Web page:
In response to Jim's idea about a message being sent, Coch put forward a different message he believed would be sent if they voted out Cochran, "I think that it would send a message to everybody that if you stick up for yourself, you're gonna get screwed--and I'm not gonna see that happen." The statement referred back to Coach's conversation with Cochran in the merge episode, Coach's entire story arc in Survivor, and the basic (seeming) paradox in the game of Survivor. To get to the end, you need to take selfish actions. At the end, you're most often held accountable by players who expected you to act selflessly and villainize you for not doing--while they act villainous in berating and badmouthing you in long winded self indulgent speeches. Brandon and Whitney argued these two opposing sides at the second tribal council. Whitney felt like she was being unfairly villainized even thought she told Cochran he disgusted her and refused to see things from his perspective. As she cried, Brandon said that Upolu were the villains all of a sudden because they were in control now. Likewise, the Hantz blew up at Dawn, critiquing her for acting selfless at the challenge and then pointing out how Upolu wasn't selfless by eating at the challenge. Which is it, Dawn, Brandon asked. Are you selfless or selfish? Were you competing to Upolu could eat or are you upset because they did eat? Those ideas contradict. reconcile them.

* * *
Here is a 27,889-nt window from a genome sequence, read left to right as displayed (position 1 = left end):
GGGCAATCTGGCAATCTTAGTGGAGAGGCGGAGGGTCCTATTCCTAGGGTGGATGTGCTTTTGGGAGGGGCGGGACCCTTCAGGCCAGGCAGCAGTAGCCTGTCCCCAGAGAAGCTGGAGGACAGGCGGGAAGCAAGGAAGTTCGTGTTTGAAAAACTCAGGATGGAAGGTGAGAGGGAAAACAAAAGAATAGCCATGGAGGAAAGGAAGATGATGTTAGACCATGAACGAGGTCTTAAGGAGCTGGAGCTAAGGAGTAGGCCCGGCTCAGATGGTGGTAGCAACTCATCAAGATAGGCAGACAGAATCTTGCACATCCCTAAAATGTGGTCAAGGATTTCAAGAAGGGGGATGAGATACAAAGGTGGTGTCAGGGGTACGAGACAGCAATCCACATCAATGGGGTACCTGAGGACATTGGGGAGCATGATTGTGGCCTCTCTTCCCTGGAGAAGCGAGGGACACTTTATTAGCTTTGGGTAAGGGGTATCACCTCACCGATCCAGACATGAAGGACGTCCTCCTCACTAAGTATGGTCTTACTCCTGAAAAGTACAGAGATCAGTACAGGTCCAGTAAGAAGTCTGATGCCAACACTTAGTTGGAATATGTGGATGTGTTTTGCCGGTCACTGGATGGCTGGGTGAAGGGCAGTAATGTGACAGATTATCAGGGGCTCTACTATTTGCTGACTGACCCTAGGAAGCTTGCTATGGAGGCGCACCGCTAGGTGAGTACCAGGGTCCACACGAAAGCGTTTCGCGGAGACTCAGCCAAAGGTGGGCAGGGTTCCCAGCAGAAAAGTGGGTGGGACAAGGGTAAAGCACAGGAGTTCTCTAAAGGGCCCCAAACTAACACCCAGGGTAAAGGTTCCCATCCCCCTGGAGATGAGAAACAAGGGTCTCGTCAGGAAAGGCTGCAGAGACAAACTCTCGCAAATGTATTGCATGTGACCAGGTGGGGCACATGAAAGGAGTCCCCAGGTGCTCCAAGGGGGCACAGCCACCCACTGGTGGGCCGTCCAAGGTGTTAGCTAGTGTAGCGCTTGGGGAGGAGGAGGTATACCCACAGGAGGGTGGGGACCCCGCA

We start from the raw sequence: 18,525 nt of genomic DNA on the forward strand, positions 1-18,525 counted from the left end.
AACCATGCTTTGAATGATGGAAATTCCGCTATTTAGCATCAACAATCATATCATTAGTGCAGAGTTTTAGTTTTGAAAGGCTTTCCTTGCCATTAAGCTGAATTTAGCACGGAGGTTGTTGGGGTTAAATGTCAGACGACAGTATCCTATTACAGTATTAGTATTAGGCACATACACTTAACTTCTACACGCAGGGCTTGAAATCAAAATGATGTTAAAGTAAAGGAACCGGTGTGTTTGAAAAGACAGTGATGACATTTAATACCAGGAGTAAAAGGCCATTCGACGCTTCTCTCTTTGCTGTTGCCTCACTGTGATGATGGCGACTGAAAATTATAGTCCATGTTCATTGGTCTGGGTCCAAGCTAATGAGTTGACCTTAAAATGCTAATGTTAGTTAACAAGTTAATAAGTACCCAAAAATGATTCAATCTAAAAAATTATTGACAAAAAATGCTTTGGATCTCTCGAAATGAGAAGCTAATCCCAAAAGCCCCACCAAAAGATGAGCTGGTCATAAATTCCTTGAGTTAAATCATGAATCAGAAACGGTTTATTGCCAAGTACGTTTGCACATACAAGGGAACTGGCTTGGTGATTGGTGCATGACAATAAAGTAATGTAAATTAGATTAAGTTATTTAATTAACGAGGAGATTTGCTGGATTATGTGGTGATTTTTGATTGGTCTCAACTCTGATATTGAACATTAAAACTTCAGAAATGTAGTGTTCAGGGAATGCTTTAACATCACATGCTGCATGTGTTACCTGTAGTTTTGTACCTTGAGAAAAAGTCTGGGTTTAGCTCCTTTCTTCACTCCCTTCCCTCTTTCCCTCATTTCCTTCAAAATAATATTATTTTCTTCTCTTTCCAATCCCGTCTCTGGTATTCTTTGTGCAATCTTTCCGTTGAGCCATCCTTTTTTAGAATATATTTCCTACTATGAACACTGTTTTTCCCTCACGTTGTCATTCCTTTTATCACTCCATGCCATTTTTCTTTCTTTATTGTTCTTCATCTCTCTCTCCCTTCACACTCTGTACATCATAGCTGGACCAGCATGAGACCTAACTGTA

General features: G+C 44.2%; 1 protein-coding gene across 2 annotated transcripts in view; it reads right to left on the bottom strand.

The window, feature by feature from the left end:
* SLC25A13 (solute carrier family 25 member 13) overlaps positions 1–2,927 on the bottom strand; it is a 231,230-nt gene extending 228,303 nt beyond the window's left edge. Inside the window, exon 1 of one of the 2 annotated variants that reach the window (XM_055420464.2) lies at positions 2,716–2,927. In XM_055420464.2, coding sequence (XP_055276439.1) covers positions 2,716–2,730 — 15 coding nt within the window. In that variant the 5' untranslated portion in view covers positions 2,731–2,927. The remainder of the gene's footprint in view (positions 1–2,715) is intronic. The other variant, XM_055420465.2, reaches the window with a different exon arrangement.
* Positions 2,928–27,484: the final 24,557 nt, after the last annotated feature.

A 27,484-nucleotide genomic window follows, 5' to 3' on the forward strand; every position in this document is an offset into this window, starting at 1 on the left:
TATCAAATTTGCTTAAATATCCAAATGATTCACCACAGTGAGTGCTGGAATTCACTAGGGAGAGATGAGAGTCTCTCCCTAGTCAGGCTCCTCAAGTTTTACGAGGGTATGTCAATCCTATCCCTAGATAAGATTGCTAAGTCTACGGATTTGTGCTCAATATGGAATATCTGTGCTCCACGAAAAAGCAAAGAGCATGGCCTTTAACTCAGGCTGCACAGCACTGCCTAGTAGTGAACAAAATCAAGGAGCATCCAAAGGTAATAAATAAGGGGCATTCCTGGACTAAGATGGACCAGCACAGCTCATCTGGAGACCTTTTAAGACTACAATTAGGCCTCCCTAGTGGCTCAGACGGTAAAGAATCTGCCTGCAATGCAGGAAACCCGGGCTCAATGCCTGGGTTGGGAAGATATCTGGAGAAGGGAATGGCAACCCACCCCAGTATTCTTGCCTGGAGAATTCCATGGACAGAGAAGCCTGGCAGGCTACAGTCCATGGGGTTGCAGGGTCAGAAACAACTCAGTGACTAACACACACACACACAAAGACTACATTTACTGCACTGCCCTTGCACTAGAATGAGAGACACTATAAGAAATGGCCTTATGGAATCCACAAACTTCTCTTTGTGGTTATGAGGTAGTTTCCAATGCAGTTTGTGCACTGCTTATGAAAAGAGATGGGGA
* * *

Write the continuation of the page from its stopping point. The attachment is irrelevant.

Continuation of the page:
The first tribal council reconciled the ideas for us. Coach's comment contrasted starkly with Ozzy's selfless comments earlier in the episode. Whose tribe is going to come out on top in this game? Even if Cochran wins, it's by embracing the mentality of Upolu. And to make it even clearer, the editors embarassed Jim. Before tribal council, Jim promised a selfless move, saying he'd give the immunity necklace to Ozzy. At tribal council after presenting his argument based on selflessness, Jim didn't hand over immunity as promised. Why not? Because he was afraid and acting selfishly because of it. Yes, that's right, after declaring Cochran a coward and asserting the correctness of selflessness, Jim couldn't play in line with either ideal because he was worried about his longevity in the game--and then was voted out next anyway. That, fellow Survivor fans, is called a villain edit.